As the Obama administration intensifies efforts to stop the influx of Central American families entering the United States without legal documents, detaining growing numbers of children, it’s generating a potentially lucrative opportunity for one industry: private prison operators.
Karnes County, Texas, awarded a contract earlier this month to GEO Group, Inc. (NYSE:GEO) — the second-largest private prison company in the country, after the Corrections Corporation of America (NYSE:CXW) — to operate a detention facility for migrant families. The Karnes County Civil Detention Center currently holds adult male migrant detainees, but is being cleared to make way for around 600 migrant women and children. GEO Group and Karnes County officials didn’t respond to requests for comment on the value of the contract, but their 2010 agreement (pdf) for the male detainees amounted to about $14 million per year.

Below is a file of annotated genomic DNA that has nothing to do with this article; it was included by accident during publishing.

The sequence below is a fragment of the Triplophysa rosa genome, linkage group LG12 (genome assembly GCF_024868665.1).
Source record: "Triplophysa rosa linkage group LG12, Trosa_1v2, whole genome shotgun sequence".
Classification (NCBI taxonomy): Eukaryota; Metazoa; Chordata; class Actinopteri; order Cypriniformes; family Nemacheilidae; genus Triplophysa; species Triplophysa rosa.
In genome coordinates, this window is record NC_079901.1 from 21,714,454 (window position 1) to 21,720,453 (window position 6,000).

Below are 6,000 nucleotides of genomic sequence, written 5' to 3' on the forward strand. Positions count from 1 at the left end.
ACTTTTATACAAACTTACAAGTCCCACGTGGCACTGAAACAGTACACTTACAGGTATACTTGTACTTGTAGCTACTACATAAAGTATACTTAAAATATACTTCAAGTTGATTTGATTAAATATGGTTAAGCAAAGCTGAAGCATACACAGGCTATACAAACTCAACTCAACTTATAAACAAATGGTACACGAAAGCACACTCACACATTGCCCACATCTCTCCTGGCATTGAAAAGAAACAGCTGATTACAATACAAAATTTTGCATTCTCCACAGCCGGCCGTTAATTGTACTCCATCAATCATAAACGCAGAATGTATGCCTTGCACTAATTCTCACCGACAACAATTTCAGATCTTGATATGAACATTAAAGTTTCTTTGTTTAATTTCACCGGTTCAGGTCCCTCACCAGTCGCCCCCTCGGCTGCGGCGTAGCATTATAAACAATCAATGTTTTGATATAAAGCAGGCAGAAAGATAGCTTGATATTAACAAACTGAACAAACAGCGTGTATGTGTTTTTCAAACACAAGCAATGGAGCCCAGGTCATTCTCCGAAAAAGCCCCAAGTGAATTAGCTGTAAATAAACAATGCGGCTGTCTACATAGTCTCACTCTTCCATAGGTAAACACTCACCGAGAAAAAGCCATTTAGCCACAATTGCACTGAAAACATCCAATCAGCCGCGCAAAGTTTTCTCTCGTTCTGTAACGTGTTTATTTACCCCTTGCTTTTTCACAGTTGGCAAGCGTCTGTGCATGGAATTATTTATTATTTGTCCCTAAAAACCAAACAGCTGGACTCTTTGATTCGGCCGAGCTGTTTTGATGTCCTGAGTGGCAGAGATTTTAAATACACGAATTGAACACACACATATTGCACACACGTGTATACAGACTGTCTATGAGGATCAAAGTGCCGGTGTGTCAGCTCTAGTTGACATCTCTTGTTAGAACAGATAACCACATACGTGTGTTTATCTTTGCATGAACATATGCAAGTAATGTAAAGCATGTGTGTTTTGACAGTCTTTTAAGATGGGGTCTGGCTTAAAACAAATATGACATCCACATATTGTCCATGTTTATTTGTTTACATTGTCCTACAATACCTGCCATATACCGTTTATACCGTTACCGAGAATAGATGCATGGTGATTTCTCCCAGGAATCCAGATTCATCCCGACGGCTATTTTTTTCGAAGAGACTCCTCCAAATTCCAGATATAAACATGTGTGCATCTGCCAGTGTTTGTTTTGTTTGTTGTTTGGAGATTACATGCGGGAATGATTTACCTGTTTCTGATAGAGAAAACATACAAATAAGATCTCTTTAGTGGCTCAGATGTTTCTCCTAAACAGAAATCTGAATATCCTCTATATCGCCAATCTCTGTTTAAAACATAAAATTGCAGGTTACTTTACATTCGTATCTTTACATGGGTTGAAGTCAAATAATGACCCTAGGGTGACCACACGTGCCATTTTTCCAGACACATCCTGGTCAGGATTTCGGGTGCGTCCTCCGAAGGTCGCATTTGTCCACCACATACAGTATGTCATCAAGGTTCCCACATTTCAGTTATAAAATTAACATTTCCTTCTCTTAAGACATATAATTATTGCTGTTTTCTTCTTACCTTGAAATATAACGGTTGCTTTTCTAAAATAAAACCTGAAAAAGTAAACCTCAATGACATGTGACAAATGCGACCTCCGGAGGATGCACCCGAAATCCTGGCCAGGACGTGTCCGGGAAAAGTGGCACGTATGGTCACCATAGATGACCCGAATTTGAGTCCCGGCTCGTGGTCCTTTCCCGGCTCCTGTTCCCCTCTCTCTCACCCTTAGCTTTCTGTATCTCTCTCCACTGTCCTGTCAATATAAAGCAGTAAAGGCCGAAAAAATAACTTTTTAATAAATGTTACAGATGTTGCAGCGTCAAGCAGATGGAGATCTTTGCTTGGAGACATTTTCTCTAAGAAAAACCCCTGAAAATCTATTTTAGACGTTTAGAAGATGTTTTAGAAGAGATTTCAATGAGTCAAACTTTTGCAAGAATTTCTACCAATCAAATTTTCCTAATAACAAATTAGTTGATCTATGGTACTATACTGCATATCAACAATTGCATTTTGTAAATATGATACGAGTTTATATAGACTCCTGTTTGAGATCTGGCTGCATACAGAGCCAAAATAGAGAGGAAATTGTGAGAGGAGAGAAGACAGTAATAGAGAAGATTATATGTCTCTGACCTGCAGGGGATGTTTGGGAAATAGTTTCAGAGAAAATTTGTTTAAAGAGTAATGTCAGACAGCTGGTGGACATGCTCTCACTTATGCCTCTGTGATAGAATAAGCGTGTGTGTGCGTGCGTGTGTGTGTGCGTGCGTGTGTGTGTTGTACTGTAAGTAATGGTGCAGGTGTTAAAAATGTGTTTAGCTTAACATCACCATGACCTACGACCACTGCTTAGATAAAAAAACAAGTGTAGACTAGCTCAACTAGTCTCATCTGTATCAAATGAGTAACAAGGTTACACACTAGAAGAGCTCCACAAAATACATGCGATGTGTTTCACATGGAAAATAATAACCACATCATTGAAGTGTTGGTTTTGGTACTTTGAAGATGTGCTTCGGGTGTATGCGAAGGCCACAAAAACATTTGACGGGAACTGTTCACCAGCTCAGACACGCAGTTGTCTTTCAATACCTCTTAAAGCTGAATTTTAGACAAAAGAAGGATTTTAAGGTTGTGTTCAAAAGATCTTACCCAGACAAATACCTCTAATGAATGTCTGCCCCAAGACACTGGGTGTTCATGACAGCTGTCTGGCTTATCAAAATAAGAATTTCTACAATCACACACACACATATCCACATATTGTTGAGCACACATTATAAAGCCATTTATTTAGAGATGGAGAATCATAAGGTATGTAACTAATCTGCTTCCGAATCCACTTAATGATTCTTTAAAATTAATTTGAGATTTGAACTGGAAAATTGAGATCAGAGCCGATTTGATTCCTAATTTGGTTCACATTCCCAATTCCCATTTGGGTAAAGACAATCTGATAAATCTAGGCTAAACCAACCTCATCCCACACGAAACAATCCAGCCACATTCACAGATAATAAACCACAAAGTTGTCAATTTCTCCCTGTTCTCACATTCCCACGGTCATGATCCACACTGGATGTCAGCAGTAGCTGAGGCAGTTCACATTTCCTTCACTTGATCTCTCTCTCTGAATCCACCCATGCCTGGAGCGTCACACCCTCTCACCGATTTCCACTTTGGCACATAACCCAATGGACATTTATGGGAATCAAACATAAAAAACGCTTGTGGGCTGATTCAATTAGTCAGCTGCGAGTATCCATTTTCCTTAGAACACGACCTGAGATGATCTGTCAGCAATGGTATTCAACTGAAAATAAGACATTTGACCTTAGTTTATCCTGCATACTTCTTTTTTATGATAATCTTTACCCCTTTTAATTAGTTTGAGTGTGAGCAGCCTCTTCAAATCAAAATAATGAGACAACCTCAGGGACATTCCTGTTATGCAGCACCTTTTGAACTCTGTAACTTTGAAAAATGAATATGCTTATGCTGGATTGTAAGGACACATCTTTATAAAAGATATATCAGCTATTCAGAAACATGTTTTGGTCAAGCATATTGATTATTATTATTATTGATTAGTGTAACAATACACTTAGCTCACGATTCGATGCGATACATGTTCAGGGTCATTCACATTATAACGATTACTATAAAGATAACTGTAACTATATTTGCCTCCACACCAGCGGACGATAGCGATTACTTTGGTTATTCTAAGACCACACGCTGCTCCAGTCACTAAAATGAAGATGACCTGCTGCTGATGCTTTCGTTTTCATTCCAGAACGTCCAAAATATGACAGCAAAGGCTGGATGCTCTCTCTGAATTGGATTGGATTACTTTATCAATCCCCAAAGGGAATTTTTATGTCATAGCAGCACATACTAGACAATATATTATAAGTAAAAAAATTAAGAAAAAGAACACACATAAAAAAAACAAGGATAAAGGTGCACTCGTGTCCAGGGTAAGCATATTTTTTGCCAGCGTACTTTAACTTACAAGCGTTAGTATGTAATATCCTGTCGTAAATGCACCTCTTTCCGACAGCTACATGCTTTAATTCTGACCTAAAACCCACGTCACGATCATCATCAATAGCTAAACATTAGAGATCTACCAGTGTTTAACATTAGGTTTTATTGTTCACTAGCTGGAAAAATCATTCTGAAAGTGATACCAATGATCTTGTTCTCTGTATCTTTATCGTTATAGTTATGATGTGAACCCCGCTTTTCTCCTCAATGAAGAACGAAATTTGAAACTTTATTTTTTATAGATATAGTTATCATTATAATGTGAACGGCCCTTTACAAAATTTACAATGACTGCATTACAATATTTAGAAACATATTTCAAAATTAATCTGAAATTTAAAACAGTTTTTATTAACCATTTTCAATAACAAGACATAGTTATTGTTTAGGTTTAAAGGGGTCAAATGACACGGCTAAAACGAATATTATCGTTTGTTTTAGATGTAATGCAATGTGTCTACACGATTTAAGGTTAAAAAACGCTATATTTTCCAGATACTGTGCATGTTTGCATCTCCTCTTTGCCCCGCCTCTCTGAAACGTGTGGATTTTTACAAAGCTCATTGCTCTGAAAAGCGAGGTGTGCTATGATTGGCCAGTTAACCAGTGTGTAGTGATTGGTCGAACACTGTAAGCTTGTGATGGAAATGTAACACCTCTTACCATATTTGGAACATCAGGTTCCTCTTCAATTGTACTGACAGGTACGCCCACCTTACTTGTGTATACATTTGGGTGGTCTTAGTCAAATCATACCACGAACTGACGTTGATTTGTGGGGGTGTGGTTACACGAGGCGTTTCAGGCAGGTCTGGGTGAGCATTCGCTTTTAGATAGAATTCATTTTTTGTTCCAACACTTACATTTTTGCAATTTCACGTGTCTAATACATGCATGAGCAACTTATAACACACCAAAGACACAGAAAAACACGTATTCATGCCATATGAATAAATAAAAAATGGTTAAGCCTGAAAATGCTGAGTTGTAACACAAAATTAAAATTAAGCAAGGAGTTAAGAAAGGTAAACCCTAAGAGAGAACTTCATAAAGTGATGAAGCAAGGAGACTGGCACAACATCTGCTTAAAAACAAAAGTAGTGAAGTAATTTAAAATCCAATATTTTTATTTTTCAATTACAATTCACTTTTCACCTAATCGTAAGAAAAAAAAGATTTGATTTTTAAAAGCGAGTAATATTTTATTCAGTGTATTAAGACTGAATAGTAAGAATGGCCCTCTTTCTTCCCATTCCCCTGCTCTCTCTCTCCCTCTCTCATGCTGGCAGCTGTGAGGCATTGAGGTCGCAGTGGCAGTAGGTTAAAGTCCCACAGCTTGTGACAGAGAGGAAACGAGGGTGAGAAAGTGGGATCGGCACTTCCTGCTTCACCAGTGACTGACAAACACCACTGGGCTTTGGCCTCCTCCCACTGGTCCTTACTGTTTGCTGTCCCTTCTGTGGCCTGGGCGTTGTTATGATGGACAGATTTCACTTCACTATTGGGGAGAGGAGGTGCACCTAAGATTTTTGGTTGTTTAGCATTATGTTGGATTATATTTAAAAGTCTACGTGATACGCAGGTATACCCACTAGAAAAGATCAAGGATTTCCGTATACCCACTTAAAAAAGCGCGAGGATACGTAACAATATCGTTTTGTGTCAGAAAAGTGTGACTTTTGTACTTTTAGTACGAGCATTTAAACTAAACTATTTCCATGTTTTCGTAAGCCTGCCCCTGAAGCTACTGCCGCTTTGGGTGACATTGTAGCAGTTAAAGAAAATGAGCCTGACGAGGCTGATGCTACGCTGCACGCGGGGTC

The Karnes County detention center would represent the first major intersection between one of the private prison behemoths and the recent wave of Central American child migrants. Only two family detention centers, one in Pennsylvania and one in New Mexico, are currently in operation, and are government-run. But the Obama administration is looking to make way for more family detention centers in the coming months, which may allow private prison companies — which already operate more than half of the immigrant detention beds in the country — to increase their footprint and their profits. Migrant Family Detentions On The Rise, And Private Companies Stand To Profit